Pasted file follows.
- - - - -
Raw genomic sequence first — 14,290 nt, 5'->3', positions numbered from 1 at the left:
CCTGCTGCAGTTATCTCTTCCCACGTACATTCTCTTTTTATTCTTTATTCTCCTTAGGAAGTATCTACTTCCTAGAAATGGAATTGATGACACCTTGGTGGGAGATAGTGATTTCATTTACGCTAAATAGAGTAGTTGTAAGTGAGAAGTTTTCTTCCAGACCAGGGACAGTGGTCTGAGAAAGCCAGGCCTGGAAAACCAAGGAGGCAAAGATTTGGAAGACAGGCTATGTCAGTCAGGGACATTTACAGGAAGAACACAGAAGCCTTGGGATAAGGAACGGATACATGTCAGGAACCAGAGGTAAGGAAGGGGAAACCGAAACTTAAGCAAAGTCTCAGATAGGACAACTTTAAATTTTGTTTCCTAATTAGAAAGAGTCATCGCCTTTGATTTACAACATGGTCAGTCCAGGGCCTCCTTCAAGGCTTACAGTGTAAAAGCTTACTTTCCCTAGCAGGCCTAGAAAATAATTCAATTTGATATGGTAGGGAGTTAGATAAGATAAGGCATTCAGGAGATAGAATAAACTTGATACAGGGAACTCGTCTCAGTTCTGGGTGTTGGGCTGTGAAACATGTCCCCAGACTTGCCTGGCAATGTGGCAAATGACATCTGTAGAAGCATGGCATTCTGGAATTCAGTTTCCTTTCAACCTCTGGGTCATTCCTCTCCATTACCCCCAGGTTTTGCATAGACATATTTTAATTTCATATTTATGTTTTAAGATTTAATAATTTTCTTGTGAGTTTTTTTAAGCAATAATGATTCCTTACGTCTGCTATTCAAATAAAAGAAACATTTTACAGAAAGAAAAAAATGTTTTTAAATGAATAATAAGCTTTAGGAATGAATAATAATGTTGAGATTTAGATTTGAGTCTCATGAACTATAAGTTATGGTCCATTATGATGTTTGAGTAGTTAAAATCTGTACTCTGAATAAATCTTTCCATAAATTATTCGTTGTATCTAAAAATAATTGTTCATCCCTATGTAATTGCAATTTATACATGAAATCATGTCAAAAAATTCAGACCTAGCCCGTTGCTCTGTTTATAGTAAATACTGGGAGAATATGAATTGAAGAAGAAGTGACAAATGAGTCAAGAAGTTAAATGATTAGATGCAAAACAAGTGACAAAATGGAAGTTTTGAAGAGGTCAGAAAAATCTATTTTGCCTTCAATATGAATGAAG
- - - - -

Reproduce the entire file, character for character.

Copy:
Raw genomic sequence first — 14,290 nt, 5'->3', positions numbered from 1 at the left:
CCTGCTGCAGTTATCTCTTCCCACGTACATTCTCTTTTTATTCTTTATTCTCCTTAGGAAGTATCTACTTCCTAGAAATGGAATTGATGACACCTTGGTGGGAGATAGTGATTTCATTTACGCTAAATAGAGTAGTTGTAAGTGAGAAGTTTTCTTCCAGACCAGGGACAGTGGTCTGAGAAAGCCAGGCCTGGAAAACCAAGGAGGCAAAGATTTGGAAGACAGGCTATGTCAGTCAGGGACATTTACAGGAAGAACACAGAAGCCTTGGGATAAGGAACGGATACATGTCAGGAACCAGAGGTAAGGAAGGGGAAACCGAAACTTAAGCAAAGTCTCAGATAGGACAACTTTAAATTTTGTTTCCTAATTAGAAAGAGTCATCGCCTTTGATTTACAACATGGTCAGTCCAGGGCCTCCTTCAAGGCTTACAGTGTAAAAGCTTACTTTCCCTAGCAGGCCTAGAAAATAATTCAATTTGATATGGTAGGGAGTTAGATAAGATAAGGCATTCAGGAGATAGAATAAACTTGATACAGGGAACTCGTCTCAGTTCTGGGTGTTGGGCTGTGAAACATGTCCCCAGACTTGCCTGGCAATGTGGCAAATGACATCTGTAGAAGCATGGCATTCTGGAATTCAGTTTCCTTTCAACCTCTGGGTCATTCCTCTCCATTACCCCCAGGTTTTGCATAGACATATTTTAATTTCATATTTATGTTTTAAGATTTAATAATTTTCTTGTGAGTTTTTTTAAGCAATAATGATTCCTTACGTCTGCTATTCAAATAAAAGAAACATTTTACAGAAAGAAAAAAATGTTTTTAAATGAATAATAAGCTTTAGGAATGAATAATAATGTTGAGATTTAGATTTGAGTCTCATGAACTATAAGTTATGGTCCATTATGATGTTTGAGTAGTTAAAATCTGTACTCTGAATAAATCTTTCCATAAATTATTCGTTGTATCTAAAAATAATTGTTCATCCCTATGTAATTGCAATTTATACATGAAATCATGTCAAAAAATTCAGACCTAGCCCGTTGCTCTGTTTATAGTAAATACTGGGAGAATATGAATTGAAGAAGAAGTGACAAATGAGTCAAGAAGTTAAATGATTAGATGCAAAACAAGTGACAAAATGGAAGTTTTGAAGAGGTCAGAAAAATCTATTTTGCCTTCAATATGAATGAAG